If you have been following this series from the beginning, you have probably wondered what more can we do? Well, there’s always something more to do in any program. Sometimes, it is something that needs fixing, sometimes a necessary update; in my case, it is just plain curiosity. Part 4 contains the following changes and updates:
- I added a Preview form
- I added Selection Tools
- I added Cropping functionality
- I added Zooming capabilities
- Rotation abilities
- Drawing Text
- Changing the canvas background colour
- Changed logic behind the Round rectangle creation code. The reason for this is mainly the fact that exceptions were caused when clicking and not dragging while this tool is selected.
- Added some logic to prevent exceptions when attempting to fill an object with gradients (which at this stage is sadly still not yet included in the program).
If you haven’t been following this article series since the beginning, make sure to visit each article here:
Adding the Preview Form, and Why
Your preview form will allow you to see the current selection more properly; especially when zooming, or rotating, this is handy because you can only work with a certain part of your image, and not affect the rest of the picture.
To add the Preview form, follow these simple steps
- From the Visual Basic IDE, select Project, Add Windows Form…
- Name the form frmPreview.
- Set frmPreview’s AutoScroll property to True; this will produce scrollbars on your form so that you can scroll a large image.
- Set frmPreview’s FormBorderStyle property to SizableToolWindow.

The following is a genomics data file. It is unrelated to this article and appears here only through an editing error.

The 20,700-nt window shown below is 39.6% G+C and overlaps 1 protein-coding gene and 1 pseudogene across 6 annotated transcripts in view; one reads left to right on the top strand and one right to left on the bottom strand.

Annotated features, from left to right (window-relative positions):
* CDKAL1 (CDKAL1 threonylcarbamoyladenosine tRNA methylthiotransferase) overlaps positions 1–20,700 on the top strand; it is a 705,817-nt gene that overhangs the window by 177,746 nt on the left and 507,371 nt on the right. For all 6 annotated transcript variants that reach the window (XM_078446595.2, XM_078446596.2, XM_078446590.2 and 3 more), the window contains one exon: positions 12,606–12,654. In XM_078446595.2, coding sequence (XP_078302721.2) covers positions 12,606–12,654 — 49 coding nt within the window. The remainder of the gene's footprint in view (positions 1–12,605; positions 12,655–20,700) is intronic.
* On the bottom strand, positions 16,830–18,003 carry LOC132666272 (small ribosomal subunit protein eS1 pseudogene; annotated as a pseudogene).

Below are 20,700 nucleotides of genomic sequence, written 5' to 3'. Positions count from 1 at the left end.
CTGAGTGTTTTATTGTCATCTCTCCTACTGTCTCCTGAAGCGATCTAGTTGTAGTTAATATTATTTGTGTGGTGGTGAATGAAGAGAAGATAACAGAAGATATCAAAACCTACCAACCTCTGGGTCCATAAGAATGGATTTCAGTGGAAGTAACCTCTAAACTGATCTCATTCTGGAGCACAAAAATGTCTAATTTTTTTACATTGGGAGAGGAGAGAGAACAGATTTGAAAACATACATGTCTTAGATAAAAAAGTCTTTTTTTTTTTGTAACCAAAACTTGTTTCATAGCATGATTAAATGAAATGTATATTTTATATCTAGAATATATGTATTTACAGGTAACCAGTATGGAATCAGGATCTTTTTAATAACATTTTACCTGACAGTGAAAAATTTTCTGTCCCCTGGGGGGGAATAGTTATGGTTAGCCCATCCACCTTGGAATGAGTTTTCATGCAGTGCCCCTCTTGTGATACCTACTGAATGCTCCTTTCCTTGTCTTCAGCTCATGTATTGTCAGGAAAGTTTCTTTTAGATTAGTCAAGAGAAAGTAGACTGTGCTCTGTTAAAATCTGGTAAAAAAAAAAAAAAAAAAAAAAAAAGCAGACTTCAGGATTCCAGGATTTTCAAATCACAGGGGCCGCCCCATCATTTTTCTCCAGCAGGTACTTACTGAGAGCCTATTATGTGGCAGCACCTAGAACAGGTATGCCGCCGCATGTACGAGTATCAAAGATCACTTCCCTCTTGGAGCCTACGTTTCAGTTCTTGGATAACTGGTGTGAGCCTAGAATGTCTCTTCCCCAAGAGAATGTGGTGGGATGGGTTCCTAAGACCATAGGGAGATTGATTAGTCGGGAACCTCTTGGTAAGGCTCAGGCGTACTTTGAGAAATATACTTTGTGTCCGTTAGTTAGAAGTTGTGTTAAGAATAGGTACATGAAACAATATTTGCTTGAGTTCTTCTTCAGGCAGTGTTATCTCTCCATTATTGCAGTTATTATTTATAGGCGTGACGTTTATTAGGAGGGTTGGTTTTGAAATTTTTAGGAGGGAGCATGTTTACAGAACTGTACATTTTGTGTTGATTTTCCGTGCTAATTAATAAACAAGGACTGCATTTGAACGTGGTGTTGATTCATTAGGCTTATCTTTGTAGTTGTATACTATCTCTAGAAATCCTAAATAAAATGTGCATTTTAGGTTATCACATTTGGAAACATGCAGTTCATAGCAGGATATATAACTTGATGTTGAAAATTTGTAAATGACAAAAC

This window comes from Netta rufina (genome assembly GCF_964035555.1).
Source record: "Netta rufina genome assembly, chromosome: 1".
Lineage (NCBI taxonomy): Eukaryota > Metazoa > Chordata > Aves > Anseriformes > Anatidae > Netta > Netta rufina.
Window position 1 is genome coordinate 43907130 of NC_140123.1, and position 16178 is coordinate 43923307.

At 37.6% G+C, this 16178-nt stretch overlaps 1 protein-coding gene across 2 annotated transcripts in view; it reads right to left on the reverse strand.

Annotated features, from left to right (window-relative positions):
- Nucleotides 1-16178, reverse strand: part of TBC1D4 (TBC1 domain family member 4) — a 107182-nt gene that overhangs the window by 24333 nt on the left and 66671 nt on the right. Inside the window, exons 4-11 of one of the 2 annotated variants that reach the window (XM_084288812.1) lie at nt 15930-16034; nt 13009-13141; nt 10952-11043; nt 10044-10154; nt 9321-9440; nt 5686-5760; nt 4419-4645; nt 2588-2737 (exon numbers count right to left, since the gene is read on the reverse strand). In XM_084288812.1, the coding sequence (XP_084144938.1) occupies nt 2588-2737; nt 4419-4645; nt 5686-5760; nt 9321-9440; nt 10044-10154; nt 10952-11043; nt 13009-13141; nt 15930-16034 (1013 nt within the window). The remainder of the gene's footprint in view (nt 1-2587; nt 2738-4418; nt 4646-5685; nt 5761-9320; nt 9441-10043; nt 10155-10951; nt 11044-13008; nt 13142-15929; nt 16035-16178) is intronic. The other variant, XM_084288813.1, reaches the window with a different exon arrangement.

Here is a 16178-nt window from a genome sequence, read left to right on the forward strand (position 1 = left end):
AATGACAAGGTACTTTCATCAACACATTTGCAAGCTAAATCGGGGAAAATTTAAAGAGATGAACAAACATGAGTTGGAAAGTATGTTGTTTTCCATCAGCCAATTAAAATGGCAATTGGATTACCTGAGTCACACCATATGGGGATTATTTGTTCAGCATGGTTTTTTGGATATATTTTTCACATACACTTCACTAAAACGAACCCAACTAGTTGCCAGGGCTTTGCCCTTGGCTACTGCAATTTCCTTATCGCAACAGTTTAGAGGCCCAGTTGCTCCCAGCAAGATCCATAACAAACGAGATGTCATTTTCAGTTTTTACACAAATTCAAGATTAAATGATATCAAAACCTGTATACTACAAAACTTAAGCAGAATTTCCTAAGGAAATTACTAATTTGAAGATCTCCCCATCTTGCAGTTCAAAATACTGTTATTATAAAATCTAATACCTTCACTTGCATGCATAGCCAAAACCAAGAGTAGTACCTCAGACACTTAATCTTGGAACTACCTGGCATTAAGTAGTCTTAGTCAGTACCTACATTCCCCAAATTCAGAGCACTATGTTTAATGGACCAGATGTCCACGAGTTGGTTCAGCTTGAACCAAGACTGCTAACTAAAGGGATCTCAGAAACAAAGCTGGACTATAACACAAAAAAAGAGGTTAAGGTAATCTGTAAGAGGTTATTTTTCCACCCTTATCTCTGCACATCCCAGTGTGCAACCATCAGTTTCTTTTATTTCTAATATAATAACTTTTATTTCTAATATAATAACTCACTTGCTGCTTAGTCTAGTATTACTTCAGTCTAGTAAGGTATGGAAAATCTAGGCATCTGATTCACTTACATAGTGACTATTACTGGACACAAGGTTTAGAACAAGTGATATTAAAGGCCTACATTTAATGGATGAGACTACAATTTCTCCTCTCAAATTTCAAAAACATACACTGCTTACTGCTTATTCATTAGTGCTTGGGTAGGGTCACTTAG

- Set frmPreview’s BackColor to White.
- Set the ShowInTaskbar property to False, so that this form’s title doesn’t show on the Taskbar.
- Set the Text property to Preview.
- Add a Picturebox named picPreview to this new form.
- Set picPreview’s BackColor property to White.
- Set picPreview’s Width to 900—to make sure your selections don’t get cropped.
- Set picPreview’s Height to 500.
Your Preview form is now created.
Because this form will be displayed all the time, and used from different forms, you need to create a Public object, representing frmPreview. Open the Module (modCanvas.vb) and add the following code:
Public FPreview As New frmPreview 'frmPreview Object
The first place you use your newly created form, is of course frmMDICanvas. Add the following lines in the Form_Load event of frmMDICanvas:
FPreview.MdiParent = Me 'Preview = Child Form FPreview.Show() FPreview.Location = New Point(1, 1) 'Set Preview Location
If you were to build and run your project, you would see frmPreview alongwith the other two forms, frmCanvas and frmTools.